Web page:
$5.7 Billion Interchange Settlement Nets Final Approval
Dec. 13, 2013
A federal judge in Brooklyn has approved the massive antitrust settlement between major issuers and card networks on one side and merchants on the other—though a powerful faction of merchants that objected to the settlement proposal signaled its intent to appeal. U.S. District Judge Richard Gleeson approved the plan to pay out $5.7 billion to hundreds of thousands of merchants who brought suit nearly a decade ago over the way Visa, MasterCard and their issuing banks set credit-card interchange rates.
In addition to a lump sum payment that includes the value of a temporary reduction in the interchange they owe, merchants also secured the right to surcharge consumers who pay with credit cards.
In his ruling, Gleeson said the settlement “secures both a significant damage award and meaningful injunctive relief for a class of merchants that would face a substantial likelihood of securing no relief at all if this case were to proceed.”
Representatives of the card networks and banks hailed the decision:
“The long political conflict over interchange fees is finally over, settled by a well-established legal process, which brought together retailers and the card industry for a negotiated resolution,” said a statement from the Electronic Payment Coalition, which has been speaking for Visa, MasterCard and the issuers throughout the legal process. “After years of mediation, dozens of meetings, and millions of pages of evidence, the parties involved have willingly agreed to settle their dispute. This settlement is in the best interest of all involved parties and that has been proven today with the court’s final approval.”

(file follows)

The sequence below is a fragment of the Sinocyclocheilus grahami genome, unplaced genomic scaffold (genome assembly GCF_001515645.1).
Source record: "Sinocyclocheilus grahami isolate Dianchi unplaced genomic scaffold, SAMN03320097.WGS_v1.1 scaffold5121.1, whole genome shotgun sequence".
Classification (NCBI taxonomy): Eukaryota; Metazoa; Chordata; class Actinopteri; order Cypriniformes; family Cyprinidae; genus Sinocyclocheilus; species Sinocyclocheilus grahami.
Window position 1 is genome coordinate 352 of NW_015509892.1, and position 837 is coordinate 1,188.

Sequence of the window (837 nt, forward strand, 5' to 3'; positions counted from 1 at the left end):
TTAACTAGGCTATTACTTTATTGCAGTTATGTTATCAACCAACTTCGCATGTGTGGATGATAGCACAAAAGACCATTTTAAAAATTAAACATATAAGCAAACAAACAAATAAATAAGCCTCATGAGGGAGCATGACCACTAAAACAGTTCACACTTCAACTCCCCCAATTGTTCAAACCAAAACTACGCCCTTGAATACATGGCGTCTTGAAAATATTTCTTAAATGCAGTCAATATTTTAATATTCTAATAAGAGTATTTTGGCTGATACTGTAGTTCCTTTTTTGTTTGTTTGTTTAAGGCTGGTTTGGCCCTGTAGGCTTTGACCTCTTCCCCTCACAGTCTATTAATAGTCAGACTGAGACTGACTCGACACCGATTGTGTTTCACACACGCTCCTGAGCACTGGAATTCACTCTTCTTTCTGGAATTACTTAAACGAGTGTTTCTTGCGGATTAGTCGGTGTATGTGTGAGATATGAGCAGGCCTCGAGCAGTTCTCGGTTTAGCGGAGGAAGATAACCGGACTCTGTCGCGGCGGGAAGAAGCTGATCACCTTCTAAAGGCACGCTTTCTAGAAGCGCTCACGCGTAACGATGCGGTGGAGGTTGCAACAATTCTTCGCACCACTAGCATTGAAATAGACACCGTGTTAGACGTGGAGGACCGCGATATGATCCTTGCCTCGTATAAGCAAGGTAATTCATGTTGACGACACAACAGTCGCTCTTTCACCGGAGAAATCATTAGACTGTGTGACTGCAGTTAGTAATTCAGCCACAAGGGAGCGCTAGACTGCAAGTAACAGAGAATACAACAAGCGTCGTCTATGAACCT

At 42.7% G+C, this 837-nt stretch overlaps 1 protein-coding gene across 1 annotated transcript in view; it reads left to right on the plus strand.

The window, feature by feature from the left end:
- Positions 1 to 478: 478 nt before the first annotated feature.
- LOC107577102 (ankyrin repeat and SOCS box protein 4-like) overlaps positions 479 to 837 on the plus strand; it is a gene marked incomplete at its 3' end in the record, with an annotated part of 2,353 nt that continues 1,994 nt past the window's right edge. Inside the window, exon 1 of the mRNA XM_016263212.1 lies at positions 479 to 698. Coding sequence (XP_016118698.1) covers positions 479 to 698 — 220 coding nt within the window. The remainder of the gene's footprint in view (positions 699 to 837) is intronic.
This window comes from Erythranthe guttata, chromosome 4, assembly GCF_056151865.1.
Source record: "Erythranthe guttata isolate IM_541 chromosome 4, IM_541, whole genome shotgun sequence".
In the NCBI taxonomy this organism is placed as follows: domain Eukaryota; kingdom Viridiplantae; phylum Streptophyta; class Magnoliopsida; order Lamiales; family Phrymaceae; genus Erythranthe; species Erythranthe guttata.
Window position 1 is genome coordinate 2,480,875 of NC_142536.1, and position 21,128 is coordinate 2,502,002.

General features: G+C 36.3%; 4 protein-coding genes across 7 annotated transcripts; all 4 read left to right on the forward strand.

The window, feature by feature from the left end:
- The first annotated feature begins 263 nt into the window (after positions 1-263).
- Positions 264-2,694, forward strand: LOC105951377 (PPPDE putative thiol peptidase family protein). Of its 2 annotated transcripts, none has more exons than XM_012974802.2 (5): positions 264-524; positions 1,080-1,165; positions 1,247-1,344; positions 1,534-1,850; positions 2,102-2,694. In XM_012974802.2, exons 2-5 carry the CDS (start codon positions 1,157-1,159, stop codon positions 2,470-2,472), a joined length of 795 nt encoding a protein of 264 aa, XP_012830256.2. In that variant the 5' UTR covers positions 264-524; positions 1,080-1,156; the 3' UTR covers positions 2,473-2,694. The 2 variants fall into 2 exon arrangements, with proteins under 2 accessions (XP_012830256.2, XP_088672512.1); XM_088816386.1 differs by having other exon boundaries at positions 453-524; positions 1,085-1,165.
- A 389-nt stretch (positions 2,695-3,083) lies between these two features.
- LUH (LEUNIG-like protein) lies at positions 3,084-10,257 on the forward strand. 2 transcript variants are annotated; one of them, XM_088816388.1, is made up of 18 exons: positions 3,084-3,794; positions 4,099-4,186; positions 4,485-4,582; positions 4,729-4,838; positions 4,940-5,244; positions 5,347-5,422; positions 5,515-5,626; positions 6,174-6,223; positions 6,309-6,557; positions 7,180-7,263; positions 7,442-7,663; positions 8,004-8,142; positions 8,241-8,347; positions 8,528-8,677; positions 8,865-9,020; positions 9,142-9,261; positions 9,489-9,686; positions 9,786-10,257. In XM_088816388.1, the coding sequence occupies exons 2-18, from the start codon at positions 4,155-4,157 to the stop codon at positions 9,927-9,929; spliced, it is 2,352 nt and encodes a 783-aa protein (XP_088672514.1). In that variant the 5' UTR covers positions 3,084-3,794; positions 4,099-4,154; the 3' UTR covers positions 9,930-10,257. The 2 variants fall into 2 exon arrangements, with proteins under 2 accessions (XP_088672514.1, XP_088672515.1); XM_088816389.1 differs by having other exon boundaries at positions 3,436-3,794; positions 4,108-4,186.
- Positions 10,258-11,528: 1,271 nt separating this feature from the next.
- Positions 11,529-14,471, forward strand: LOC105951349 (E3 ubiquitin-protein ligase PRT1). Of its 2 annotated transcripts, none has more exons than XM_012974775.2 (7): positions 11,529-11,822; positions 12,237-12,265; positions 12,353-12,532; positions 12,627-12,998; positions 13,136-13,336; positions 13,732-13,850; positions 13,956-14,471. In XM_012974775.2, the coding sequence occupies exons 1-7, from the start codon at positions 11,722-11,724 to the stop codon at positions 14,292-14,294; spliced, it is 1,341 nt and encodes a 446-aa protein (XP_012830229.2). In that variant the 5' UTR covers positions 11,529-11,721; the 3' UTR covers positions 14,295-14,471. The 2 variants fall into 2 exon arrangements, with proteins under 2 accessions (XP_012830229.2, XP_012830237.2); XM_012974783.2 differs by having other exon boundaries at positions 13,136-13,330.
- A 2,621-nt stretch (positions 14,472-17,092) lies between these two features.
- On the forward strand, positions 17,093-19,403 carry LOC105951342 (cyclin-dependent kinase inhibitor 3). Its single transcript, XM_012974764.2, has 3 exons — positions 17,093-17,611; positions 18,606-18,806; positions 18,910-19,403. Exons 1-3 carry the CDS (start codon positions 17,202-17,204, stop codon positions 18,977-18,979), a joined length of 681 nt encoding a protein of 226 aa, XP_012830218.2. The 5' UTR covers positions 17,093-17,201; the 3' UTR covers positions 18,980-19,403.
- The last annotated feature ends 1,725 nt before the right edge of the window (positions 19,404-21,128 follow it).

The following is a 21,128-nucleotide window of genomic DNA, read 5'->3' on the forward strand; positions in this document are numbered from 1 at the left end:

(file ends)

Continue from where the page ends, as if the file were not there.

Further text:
While the value of the settlement has been reduced from the original $7.2 billion due to around 8,000 class members opting out, the $5.7 billion awarded to the class is believed to be the largest ever in an antitrust suit.
Retailers that opted out of the settlement include Amazon, Walmart, Target, Macy’s JC Penney, Kohl’s Bloomingdale’s, Staples, Victoria’s Secret, LensCrafters and Saks. They objected to the requirement that retailers receiving settlement money relinquish their right to sue on interchange-related grounds in perpetuity.
The surcharging provision also has come under fire. While it’s spelled out in the settlement as a new right for merchants, the practice remains illegal by statute in 10 states representing about 40 percent of U.S. retail sales. Merchants cannot surcharge in stores located in those states.
The National Retail Federation, a trade association representing U.S. retailers, called the settlement “deeply flawed.”
“We are very disappointed that this deeply flawed settlement has been approved,” the group said in a statement. “It is not supported by the retail industry and would do nothing to reduce swipe fees or keep them from rising in the future. The settlement permanently ties the hands of thousands of businesses who wanted nothing to do with this misguided case, and a decision to approve it violates established law and common sense.”